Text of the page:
The Magic of the High EE
Satguru Bodhinatha Veylanswami , 2002-01-03
Sometimes we don't hear the high "ee" sound. Gurudeva says it is only there when the subconscious mind is free of problems, conflict and unresolved issues. We know they are unresolved by the frequency we think about them. The challenge is to admit when there is a conflict and then get rid of it. Everyone on the planet has gone or will go through the same experiences--make the same mistakes. The key is to learn from them and move on. We are progressing much more quickly when we're really committed to not making mistakes.
Looking through the Master Course lesson of the day and the part from 'Merging With Siva', I thought I would read from that and comment on it. It is about the high 'eee' sound.
"Within the quantum level of consciousness, there originates a vibration, a steady vibration that can be heard with the inner ear as a high pitched 'eeee', as if a thousand vinas were playing, as if all the nerve currents in the astral body, physical body and the body of the soul were singing in harmony. It is a divine combination of the ida and pingala tones blended together in the sushumna. Each lineage of Gurus has embedded in the psyche of tradition a certain combinations of sounds, that listening to this mystic sound holds all devotees close to their Satguru and all those that proceeded Him. It is also said that when one is in another birth the sound is the same. This will eventually lead the aspirant back to his spiritual lineage. Listening to the 'nada', as it is called in Sanskrit or 'nada-nadi sakti' brings a threshold of bliss and shows that the balance of all karmas have been attained. Listening to the nada, tracing it into its source carries the seeker's awareness to the brink of the Absolute. There are today, mystical orders that do nothing but listen to the nada while looking at and enjoying the darshan of their Guru's picture. Many sincere seekers wonder why they cannot hear 'eee', the nada, during their meditation, while others not only hear it during meditation but during the day when talking, shopping or just meandering through the garden. This is to say, it is there when awareness enters that area of the mind. The mind has to be made empty. That means resolving all unresolved conflicts within the subconscious. The striving to hear the nada will bring up unresolved issues. They may plague the conscious mind until resolved. At first you might disregard them and feel they will go away as abruptly as they came. But later, when they persist, and the major one is deception, yes, we can even deceive ourselves, we are inwardly forced to face up to, admit our secrets and make amends. When deception goes, the nada comes. When the subconscious is heavy, the nada and the brilliant colors it radiates fade."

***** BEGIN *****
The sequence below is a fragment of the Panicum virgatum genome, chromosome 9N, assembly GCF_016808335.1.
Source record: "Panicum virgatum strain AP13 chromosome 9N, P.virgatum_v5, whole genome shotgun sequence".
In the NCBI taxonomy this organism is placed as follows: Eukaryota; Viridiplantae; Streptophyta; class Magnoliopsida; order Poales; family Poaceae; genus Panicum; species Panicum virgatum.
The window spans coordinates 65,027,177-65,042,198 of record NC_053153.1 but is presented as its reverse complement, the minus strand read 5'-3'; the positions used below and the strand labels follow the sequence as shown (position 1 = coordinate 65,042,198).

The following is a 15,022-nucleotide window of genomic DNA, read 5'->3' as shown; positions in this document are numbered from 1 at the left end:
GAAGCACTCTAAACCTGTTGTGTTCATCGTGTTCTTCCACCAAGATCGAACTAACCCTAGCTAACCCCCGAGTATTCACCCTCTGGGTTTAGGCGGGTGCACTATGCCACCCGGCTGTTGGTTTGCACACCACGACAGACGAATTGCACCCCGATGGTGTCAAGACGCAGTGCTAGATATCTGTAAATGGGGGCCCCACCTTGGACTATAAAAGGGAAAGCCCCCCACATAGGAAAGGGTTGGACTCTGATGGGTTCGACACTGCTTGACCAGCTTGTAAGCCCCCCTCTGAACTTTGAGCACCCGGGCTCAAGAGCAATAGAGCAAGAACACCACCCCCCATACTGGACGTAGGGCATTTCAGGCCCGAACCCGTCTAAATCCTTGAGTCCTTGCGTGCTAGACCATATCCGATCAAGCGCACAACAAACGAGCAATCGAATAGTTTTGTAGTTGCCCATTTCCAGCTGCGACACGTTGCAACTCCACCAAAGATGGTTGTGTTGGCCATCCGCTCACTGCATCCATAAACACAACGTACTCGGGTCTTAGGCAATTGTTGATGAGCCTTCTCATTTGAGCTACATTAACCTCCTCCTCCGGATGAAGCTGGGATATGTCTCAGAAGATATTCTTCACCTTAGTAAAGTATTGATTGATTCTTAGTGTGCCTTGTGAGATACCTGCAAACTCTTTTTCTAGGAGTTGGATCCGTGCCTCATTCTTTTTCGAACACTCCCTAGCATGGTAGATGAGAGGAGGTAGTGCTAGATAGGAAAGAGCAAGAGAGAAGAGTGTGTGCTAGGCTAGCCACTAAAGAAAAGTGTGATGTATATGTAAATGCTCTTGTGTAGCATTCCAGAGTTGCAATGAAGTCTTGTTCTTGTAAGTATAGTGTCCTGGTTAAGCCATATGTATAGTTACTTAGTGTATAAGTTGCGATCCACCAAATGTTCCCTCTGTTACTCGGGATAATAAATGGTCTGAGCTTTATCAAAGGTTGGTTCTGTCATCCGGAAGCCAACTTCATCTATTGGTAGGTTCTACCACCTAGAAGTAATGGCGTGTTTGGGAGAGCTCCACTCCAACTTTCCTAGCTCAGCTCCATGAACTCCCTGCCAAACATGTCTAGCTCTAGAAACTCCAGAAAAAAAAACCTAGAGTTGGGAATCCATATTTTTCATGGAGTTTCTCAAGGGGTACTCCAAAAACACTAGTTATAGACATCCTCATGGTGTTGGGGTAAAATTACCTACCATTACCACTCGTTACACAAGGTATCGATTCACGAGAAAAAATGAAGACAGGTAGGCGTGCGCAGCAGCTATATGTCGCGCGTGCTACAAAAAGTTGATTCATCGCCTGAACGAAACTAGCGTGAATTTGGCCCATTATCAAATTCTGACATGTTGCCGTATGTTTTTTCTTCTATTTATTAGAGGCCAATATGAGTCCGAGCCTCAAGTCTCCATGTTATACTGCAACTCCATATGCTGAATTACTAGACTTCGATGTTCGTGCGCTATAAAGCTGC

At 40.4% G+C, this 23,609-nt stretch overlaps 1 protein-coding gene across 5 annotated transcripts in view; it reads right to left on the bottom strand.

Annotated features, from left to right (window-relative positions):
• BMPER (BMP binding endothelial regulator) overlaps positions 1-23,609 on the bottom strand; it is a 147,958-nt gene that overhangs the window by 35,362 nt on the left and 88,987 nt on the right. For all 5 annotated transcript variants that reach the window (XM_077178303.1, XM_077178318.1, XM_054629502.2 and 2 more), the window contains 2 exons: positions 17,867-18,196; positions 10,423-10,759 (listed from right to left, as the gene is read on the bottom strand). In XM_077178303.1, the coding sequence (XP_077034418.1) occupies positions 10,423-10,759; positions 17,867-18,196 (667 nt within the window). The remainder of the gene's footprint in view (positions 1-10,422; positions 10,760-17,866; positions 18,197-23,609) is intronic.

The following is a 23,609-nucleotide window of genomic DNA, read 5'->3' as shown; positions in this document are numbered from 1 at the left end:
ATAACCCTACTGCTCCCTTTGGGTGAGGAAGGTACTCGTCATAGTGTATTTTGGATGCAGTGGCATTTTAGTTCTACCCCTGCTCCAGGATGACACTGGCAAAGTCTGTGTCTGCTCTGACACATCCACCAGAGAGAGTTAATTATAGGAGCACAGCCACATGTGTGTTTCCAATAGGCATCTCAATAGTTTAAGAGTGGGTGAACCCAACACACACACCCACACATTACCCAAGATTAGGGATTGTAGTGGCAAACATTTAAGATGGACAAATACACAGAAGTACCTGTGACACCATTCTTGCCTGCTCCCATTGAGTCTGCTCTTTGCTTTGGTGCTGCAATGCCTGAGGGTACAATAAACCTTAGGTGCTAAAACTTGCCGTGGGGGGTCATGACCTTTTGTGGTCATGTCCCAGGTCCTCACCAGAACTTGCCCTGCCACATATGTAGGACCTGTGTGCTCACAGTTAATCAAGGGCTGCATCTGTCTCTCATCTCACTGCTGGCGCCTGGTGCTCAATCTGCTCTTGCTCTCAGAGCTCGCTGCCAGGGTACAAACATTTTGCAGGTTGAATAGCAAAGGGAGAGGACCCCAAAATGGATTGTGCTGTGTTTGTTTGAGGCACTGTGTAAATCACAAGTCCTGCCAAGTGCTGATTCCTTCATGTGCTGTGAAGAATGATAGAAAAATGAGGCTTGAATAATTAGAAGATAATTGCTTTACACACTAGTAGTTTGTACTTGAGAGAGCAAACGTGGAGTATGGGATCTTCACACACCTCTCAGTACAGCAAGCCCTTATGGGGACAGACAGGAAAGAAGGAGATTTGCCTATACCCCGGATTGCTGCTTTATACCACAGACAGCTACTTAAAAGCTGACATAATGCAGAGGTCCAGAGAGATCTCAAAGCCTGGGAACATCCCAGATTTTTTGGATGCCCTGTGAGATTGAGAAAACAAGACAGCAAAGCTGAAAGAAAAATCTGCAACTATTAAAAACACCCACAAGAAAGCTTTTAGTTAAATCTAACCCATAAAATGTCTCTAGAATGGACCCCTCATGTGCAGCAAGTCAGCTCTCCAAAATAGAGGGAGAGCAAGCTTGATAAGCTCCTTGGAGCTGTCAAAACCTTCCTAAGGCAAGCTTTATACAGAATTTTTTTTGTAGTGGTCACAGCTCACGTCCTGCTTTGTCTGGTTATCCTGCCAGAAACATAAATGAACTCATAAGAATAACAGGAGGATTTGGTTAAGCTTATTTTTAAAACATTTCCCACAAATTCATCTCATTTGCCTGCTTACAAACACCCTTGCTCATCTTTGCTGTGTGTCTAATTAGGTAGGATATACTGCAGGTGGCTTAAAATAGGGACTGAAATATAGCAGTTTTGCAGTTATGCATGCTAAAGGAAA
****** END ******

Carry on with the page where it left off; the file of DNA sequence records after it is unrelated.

That is a very interesting point and not necessarily cognized. So said another way, when we seek in deep meditation to go into pure awareness and then the nada, which in the Shum language is called 'kaef', 'ekaef'. 'ekaef' is the nada. Sometimes we don't experience it, it is not there. Why do we think it is not there? We think our concentration is poor, we are just not having a good day. Why isn't it there?
Gurudeva gives a beautiful answer. "It is only there when the subconscious is free of conflicts and unresolved problems." What is preventing us from hearing it, is what is in the subconscious. We may not realize that at the time. We may think, "Well, I didn't get enough sleep last night ...", whatever reason we attribute to it. But no, it is not that. It is that the subconscious can't have conflict, unresolved issues in it.
How do we know if something is a conflict or an unresolved issue? By the frequency we think about it. If we think about something once a month, there is not a conflict or unresolved issue. Once every ten years, definitely not a conflict or unresolved issue. Once every ten minutes, it probably is. So, we can tell by the frequency with which we think of something problematic, if it is an unresolved conflict. We think about it often. The subconscious keeps throwing it up.
Why does the subconscious keep throwing it up? So we can solve it. The subconscious is very smart. It is not doing this for some unproductive reason. No, the subconscious and superconscious work together. So the subconscious is throwing it up to remind us it is there and that we should sort it out.
Isn't that a wonderful perspective, very useful perspective on why when we sit down to meditate, we don't go more deeply within. It is because we have unresolved conflicts in the subconscious. When the subconscious doesn't have conflicts, we are within. The depth we are within varies but we are within. We will be within if there are no subconscious conflicts. We cannot not be within.